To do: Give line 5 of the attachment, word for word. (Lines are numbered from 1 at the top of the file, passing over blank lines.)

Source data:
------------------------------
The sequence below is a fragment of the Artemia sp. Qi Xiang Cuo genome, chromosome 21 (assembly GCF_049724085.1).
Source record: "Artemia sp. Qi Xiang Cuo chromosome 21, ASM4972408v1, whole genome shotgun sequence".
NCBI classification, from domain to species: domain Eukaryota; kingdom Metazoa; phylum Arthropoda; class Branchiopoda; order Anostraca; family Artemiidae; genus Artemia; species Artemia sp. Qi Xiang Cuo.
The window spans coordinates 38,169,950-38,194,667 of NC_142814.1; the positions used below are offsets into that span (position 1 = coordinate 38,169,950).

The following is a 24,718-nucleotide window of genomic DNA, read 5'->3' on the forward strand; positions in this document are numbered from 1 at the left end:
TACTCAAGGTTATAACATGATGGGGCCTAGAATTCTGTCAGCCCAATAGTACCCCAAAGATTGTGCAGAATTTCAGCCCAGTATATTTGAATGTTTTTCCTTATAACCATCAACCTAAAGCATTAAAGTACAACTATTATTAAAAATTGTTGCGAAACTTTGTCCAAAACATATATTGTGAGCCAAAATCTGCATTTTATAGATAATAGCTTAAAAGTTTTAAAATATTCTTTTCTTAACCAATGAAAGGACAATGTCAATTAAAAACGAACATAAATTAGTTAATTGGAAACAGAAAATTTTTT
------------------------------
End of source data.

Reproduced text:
The following is a 24,718-nucleotide window of genomic DNA, read 5'->3' on the forward strand; positions in this document are numbered from 1 at the left end: